Today’s structural problems — globalization, displacement, automation — are compounded by social strains — extremism, protectionism, disinformation. New leaders must defend ethics, prove that change and consensus is possible, and pioneer more equitable futures. Meet individuals who have brought their skills and spirit to bear on critical problems that others have failed to solve, or even attempt. How can you bring transparency to a corrupt media and government?
Every day, 91 Americans die following an opioid overdose. The misuse of opioids such as prescription pain relievers, heroin, and fentanyl is a national crisis, with a profound impact on social and economic well-being and on the public health. Although effective treatments for opioid addiction do exist, they are sorely underutilized.
We often take biology for granted, rarely recognizing the incredible technological feats of an organism as it grows, heals, and self-assembles—sustainably. As our ability to read, write, and design DNA grows, this power of biology is enabling amazing new biotechnologies to impact numerous industries, from everyday products brewed by designed microbes to programmable materials and living medicines.
Bob Chapman, the CEO of $3 billion global firm Barry-Wehmiller who was recently named the No. 3 CEO in the world in Inc. magazine’s article “They Lead in a Totally Unique Way,” will share his transformation from manager to leader and his realization that business could be the most powerful force for good in the world.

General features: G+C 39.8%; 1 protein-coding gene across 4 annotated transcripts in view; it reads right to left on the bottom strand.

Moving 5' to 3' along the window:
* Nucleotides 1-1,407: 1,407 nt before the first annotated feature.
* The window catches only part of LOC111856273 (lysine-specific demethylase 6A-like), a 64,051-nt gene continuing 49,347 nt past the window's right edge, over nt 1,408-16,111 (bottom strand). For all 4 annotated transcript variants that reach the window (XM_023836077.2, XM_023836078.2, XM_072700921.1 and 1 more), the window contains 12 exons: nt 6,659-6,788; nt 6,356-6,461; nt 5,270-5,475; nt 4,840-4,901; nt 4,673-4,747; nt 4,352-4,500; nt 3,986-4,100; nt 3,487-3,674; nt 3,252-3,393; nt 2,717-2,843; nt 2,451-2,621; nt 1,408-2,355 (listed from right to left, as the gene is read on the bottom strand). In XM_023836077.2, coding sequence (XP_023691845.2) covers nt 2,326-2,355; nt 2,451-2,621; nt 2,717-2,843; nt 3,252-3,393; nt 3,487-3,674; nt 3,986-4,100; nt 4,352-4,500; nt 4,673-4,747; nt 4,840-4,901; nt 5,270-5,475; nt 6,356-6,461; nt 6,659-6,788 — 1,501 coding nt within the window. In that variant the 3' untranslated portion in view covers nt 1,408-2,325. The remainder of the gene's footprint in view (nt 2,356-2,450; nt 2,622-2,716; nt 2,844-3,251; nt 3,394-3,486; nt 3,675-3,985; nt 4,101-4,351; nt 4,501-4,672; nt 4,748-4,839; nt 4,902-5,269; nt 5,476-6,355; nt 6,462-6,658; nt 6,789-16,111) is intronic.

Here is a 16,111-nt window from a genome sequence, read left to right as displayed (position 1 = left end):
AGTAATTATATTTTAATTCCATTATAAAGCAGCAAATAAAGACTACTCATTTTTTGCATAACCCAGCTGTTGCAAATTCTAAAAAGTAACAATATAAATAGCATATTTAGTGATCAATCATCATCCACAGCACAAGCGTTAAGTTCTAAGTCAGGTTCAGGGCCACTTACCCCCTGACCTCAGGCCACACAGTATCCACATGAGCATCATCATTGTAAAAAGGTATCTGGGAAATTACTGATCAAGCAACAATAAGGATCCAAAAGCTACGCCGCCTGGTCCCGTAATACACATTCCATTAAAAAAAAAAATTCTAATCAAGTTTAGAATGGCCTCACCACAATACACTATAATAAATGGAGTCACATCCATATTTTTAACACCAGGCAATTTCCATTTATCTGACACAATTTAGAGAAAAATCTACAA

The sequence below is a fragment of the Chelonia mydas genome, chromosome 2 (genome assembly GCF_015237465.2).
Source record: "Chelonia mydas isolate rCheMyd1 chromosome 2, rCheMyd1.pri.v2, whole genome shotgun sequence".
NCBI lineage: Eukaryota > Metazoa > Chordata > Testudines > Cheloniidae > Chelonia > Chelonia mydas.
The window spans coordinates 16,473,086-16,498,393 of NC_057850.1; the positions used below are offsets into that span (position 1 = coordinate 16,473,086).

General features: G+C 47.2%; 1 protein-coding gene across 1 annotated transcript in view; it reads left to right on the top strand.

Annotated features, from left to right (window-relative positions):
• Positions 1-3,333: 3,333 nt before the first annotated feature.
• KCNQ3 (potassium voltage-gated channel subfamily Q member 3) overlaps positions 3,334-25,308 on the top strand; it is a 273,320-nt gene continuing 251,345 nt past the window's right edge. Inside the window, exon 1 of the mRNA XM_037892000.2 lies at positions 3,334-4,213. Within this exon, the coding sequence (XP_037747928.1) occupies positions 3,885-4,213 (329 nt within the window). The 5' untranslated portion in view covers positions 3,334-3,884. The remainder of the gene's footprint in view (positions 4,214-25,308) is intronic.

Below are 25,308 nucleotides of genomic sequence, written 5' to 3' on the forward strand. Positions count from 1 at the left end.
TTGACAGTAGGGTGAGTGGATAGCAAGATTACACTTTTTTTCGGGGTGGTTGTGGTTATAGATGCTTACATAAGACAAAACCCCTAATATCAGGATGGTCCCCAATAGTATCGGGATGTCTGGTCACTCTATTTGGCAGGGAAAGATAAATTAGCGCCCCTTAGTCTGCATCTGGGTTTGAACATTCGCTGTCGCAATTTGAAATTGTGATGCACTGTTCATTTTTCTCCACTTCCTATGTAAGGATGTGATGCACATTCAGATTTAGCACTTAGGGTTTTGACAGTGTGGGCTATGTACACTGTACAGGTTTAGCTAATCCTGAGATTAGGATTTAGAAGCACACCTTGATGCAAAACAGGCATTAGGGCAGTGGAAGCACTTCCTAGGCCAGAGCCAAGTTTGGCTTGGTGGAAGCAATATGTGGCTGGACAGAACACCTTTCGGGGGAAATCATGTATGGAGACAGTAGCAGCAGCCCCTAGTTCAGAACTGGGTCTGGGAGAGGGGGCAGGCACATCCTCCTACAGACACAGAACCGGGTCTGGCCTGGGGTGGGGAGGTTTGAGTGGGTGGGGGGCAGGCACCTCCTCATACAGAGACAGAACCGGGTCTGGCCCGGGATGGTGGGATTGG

What are the factors that will affect economic growth? A distinguished panel of investors and business leaders are joined by a top observer of economic issues to share perspectives. What kinds of policies — planned or hoped for — will boost our economy and keep it steady?
Senator Chris Coons (D-DE) is actively working with Republicans to foster innovation and competitiveness. He is eager to enjoin Capitol Hill in policies to grow manufacturing jobs, and to equip workers with the skills they need to fill them. The senator, just recognized by the Bipartisan Policy Center for his commitment to working across the aisle, has become a strong voice for job creation and the innovation economy.
New genetic technologies have the potential to cure disease, alleviate hunger, and lead a clean energy revolution. But with these powerful new possibilities come with a range of consequences and ethical questions. Such questions might in theory be addressed in interdisciplinary, transparent settings.
Americans speak with many voices, and nobody hears more of those voices than the people they elect to represent them and to fulfill the various tasks of governing.
New legislation in front of Congress would make it legal to carry a concealed, loaded firearm from any state into any other, regardless of local laws governing concealed carry or gun ownership. But are all states the same when it comes to gun dangers? New York City has achieved an unprecedented drop in murder and other violent crimes, widely seen as because of its strong gun laws, making it the safest big city in America. Would a national concealed carry law reverse this trend?
Spend an hour with two of America’s best teachers, exploring the ups and downs of their experiences on the front lines of American education. What brought them to the classroom—and why did they stay? What do they wish parents and policymakers understood better about the life of a teacher? What’s changed the most about their jobs in the last few years? How do they focus on students' social and emotional development needs?